President Nixon created such a task force but when the Shafer Report (after former Pennsylvania Governor Raymond Shafer) concluded in 1972 that “neither the marijuana user nor the drug itself can be said to constitute a danger to public safety” and urged the government to stop penalizing pot smokers for personal use or distribution, Nixon simply ignored it.
Taxpayers are shelling out $68 billion annually for prisons, much of it winding up in the pockets of private contractors. As author Andrew Bosworth explained in Dissident Voice, “Inmates have become the raw material for a prison-industrial complex, shoring up perpetual profits for McJails. Corporate prisons are paid on a per-prisoner/per day basis, and thus they lobby hard for longer mandatory sentences. Inmates also provide cheap labor, and they are about to become, once again, guinea pigs for pharmaceutical trials. All of this signals the conversion of people into valuable ‘bio-mass.” Or as DiGiacomo bluntly put it, “The prison-industrial complex wants people to keep going to prison because that’s how they make their billions.”
Bosworth adds, “Prisons provide jobs to rural and small town Americans who would otherwise be unemployed. These workers and their families represent votes, especially in the South, where electoral majorities are White and electoral minorities are Black.” In a rare insight he argues, “The drug war is, in large part, a race war by other means.” Indeed, Bureau of Justice Statistics estimate that 32% of black males will be imprisoned in their lifetime as against 17% of Hispanic males and 5.9 percent of white males.”
The Obama administration, AP reported, “signaled today (March 16th) that it was ready to repudiate the prohibition and ‘war on drugs’ approach of previous presidents, and steer policy towards prevention and ‘harm reduction’ strategies favored by Europe.”
Radley Balko, senior editor of Reason magazine, however, doubts Obama’s intentions. He wrote in The Daily Beast of April 16th: “As he leaves on a trip to Mexico, the president looks poised to continue the same ruinous drug policies and the same failing tactics in the war on drugs.” Balko says U.S. fundings of Mexican crackdowns on drug cartels “often ratchet up the level of violence, as the elimination of one major drug distributor provokes those who remain to war over his territory.” Balko notes that marijuana makes up 60 to 70% of the Mexican drug trade and “lifting prohibitions on it in the United States would eradicate a major source of funds for the cartels.”
Since 2006, Balko notes, more than 10,000 Mexicans have been murdered “as a direct consequence of the drug trade.” That figure, by the by, is roughly twice the number of U.S. soldiers and contractors killed in Iraq since President Bush launched his ill-starred aggression. Balko charged that Obama has morphed “from a thoughtful drug-war critic to a typical Beltway drug warrior.” He says while Obama never supported legalization, the drug reform community rallied behind his candidacy “because in the past he has taken thoughtful, nuanced positions on the issue.” Balko charged campaigner Obama also pushed to revitalize the so-called Byrne Grant, which ties Federal aid to local police based on the number of their drug arrests, encouraging them to prowl for low-level offenders.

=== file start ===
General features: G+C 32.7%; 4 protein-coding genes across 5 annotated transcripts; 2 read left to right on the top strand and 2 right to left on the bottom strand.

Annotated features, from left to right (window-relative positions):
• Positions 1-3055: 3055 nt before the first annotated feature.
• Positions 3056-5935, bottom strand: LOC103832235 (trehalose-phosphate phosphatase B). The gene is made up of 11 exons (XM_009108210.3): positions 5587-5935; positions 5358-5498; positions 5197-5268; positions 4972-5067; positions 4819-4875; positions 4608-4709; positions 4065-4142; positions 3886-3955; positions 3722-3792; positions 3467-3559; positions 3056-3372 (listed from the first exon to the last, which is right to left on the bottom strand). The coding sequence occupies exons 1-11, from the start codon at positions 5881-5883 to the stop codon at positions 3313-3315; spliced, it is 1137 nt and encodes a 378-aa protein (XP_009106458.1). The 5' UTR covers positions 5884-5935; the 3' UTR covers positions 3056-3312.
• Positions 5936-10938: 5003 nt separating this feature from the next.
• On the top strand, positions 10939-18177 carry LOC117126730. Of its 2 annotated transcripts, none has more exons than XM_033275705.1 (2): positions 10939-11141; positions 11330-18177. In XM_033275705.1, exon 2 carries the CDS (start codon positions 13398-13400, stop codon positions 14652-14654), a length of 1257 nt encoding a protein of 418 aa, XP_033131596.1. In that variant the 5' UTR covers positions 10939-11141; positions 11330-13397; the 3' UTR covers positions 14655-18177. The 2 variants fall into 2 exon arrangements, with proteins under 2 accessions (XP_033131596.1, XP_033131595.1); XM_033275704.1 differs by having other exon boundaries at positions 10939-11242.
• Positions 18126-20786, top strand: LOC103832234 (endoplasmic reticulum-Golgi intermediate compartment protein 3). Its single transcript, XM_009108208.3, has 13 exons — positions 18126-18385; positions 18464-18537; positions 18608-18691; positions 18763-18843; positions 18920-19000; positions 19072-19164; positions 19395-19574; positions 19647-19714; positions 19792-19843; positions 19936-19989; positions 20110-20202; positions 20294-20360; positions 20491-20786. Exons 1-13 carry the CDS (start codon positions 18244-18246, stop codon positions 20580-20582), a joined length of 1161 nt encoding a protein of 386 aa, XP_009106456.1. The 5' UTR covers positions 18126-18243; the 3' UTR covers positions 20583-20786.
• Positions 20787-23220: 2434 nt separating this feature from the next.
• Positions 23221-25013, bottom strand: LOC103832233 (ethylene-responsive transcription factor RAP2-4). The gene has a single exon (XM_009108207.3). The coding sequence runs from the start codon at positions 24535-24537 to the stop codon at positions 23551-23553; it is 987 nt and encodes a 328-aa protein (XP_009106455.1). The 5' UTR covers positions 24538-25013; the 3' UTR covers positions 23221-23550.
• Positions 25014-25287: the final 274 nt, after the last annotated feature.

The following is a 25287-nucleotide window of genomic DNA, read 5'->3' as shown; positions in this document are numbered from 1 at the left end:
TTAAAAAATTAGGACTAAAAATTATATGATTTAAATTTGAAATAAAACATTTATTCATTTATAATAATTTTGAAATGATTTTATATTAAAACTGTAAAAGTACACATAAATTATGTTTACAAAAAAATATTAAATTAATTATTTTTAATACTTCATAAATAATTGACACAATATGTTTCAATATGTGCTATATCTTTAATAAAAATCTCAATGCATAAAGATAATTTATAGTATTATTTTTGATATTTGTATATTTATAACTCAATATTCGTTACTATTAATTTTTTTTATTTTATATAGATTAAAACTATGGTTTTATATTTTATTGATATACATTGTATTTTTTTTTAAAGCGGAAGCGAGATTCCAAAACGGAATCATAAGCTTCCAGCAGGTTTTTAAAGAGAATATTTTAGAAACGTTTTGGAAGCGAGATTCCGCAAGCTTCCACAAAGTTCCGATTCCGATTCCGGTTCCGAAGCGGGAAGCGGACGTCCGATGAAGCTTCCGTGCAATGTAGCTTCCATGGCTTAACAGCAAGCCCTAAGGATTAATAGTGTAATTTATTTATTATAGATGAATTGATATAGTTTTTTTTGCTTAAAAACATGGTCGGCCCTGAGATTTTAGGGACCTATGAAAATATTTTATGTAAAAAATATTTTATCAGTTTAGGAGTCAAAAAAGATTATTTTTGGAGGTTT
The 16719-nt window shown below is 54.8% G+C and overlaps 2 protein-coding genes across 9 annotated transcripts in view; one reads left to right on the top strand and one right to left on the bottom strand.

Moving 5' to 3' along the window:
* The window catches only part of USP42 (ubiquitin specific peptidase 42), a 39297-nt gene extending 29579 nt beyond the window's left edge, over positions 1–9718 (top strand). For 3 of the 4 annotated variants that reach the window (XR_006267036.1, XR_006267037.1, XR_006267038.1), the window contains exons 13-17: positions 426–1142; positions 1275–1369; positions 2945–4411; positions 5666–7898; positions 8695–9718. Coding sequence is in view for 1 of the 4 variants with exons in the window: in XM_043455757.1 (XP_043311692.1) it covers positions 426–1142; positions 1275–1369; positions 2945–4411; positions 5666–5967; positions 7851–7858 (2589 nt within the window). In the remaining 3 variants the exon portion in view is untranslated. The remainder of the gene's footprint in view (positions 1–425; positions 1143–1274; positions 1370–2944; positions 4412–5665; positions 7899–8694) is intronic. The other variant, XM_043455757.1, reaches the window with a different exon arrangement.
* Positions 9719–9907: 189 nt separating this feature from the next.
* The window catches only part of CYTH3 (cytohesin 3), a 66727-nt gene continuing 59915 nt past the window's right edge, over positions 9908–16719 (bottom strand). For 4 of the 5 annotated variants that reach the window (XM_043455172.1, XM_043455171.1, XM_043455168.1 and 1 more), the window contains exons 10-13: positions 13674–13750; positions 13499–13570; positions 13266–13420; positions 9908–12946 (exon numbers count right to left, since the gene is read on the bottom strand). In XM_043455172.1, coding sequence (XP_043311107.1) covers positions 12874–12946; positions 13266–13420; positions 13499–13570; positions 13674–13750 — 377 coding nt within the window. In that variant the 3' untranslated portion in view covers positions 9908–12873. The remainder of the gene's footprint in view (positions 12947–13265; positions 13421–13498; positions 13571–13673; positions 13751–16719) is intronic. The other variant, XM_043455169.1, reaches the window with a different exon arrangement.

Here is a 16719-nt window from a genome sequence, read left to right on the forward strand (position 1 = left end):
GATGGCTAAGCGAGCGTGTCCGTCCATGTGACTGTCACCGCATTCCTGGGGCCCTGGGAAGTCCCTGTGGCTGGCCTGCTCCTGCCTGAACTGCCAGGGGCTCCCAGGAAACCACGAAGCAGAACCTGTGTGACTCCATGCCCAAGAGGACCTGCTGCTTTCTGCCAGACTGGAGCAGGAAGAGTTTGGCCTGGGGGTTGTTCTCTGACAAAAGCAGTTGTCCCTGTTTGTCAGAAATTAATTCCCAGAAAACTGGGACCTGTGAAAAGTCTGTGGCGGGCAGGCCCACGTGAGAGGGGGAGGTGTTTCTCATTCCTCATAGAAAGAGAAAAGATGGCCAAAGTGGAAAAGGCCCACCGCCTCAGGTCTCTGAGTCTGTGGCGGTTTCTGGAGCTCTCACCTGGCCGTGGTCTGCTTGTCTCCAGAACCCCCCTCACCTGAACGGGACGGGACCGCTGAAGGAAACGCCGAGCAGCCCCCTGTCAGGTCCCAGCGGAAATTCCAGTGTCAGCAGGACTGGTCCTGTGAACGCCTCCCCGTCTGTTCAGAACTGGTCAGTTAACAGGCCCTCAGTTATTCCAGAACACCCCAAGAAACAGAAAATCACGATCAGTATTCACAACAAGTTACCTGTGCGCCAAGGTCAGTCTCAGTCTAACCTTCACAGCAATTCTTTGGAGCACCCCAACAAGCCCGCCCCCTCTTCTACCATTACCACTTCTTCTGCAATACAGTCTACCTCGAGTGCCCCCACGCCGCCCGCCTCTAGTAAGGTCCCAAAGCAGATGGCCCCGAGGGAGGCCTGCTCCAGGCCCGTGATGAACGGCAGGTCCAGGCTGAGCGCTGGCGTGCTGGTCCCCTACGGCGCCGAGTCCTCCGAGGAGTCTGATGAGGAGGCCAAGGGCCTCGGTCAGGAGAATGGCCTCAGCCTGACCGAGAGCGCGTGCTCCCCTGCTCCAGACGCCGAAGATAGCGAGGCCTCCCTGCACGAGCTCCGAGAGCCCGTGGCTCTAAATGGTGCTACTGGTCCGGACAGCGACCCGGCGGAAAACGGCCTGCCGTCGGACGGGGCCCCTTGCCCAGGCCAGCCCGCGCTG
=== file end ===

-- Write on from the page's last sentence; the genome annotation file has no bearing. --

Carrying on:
And while candidate Obama pledged to end Bush’s raids on medical marijuana patient caregivers’, President Obama’s Drug Enforcement Administration raided a medical marijuana dispensary, raising questions of just where the White House stands.
On the other hand, the Drug Policy Alliance Network (DPAN), which seeks alternatives to the War on Drugs, notes “The official White House website now calls for elimination both the crack/powder cocaine sentencing disparity and promoting AIDS prevention by lifting the federal ban on funding syringe access programs. That’s a remarkable change from the last eight years…”
A real change in drug policy could save the country billions. Harvard economist Jeffrey Miron has pointed out: “Prohibition is a drain on the public purse. Federal, state and local governments spend roughly $44 billion per year to enforce drug prohibition. These same governments forego roughly $33 billion per year in tax revenue they could collect from legalized drugs, assuming these were taxed at rates similar to those on alcohol and tobacco. Under prohibition, these revenues accrue to traffickers as increased profits.”
Miron told CNN, “Prohibition of drugs corrupts politicians and law enforcement by putting police, prosecutors, judges and politicians in the position to threaten the profits of an illicit trade. This is why bribery, threats and kidnapping are common for prohibited industries but rare otherwise. Mexico’s recent history illustrates this dramatically.”
If Obama balks on marijuana reform he will be going against a strong-flowing tide of public opinion against him. Allen St. Pierre, executive director of NORML, recently pointed out there are 36 marijuana bills pending in 24 states calling for legalization, decriminalization, and medical marijuana. “Not all the bills will make it,” he says, “but they are a sign of change.”
By legalizing drugs, the way the country legalized alcohol in the Thirties, the government could deal a sharp blow to the drug cartels just as it did to Al Capone and other organized crime moonshiners that supplied the speakeasies. Plus, legalization could reduce our swollen prison populations at a big savings to taxpayers.
At the same time, it would free up police manpower to battle violent crime, not pot smokers. Finally, and most important, it could set free hundreds of thousands of men and women who do not belong behind bars. When it comes to decriminalizing marijuana, Americans seemingly are ready for real change—not chump change.
Sherwood Ross is a veteran reporter and public relations consultant. He formerly worked for the City News Bureau of Chicago, the Chicago Daily News, and as a columnist for wire email@example.com